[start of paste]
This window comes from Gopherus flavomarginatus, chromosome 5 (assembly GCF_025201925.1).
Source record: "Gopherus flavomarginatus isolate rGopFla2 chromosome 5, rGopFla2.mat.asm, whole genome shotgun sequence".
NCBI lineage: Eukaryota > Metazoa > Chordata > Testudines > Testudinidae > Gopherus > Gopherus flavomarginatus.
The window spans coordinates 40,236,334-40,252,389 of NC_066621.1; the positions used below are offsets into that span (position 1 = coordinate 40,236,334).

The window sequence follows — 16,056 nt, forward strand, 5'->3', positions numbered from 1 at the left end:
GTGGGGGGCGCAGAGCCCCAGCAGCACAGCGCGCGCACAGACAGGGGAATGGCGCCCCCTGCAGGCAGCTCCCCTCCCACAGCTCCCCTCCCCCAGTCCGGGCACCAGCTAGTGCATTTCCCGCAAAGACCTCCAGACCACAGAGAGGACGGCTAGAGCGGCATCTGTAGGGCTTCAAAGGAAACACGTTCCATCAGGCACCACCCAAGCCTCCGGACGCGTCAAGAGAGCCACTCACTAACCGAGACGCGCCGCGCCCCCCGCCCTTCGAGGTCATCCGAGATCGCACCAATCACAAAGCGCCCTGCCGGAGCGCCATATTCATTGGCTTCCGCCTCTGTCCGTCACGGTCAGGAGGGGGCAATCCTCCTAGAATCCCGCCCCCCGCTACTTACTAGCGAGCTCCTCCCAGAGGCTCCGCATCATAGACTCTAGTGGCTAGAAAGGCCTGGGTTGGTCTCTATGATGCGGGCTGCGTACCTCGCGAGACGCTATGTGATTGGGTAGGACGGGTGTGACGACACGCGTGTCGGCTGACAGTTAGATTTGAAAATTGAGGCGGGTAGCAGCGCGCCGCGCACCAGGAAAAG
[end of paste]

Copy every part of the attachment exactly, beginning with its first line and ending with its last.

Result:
This window comes from Gopherus flavomarginatus, chromosome 5 (assembly GCF_025201925.1).
Source record: "Gopherus flavomarginatus isolate rGopFla2 chromosome 5, rGopFla2.mat.asm, whole genome shotgun sequence".
NCBI lineage: Eukaryota > Metazoa > Chordata > Testudines > Testudinidae > Gopherus > Gopherus flavomarginatus.
The window spans coordinates 40,236,334-40,252,389 of NC_066621.1; the positions used below are offsets into that span (position 1 = coordinate 40,236,334).

The window sequence follows — 16,056 nt, forward strand, 5'->3', positions numbered from 1 at the left end:
GTGGGGGGCGCAGAGCCCCAGCAGCACAGCGCGCGCACAGACAGGGGAATGGCGCCCCCTGCAGGCAGCTCCCCTCCCACAGCTCCCCTCCCCCAGTCCGGGCACCAGCTAGTGCATTTCCCGCAAAGACCTCCAGACCACAGAGAGGACGGCTAGAGCGGCATCTGTAGGGCTTCAAAGGAAACACGTTCCATCAGGCACCACCCAAGCCTCCGGACGCGTCAAGAGAGCCACTCACTAACCGAGACGCGCCGCGCCCCCCGCCCTTCGAGGTCATCCGAGATCGCACCAATCACAAAGCGCCCTGCCGGAGCGCCATATTCATTGGCTTCCGCCTCTGTCCGTCACGGTCAGGAGGGGGCAATCCTCCTAGAATCCCGCCCCCCGCTACTTACTAGCGAGCTCCTCCCAGAGGCTCCGCATCATAGACTCTAGTGGCTAGAAAGGCCTGGGTTGGTCTCTATGATGCGGGCTGCGTACCTCGCGAGACGCTATGTGATTGGGTAGGACGGGTGTGACGACACGCGTGTCGGCTGACAGTTAGATTTGAAAATTGAGGCGGGTAGCAGCGCGCCGCGCACCAGGAAAAG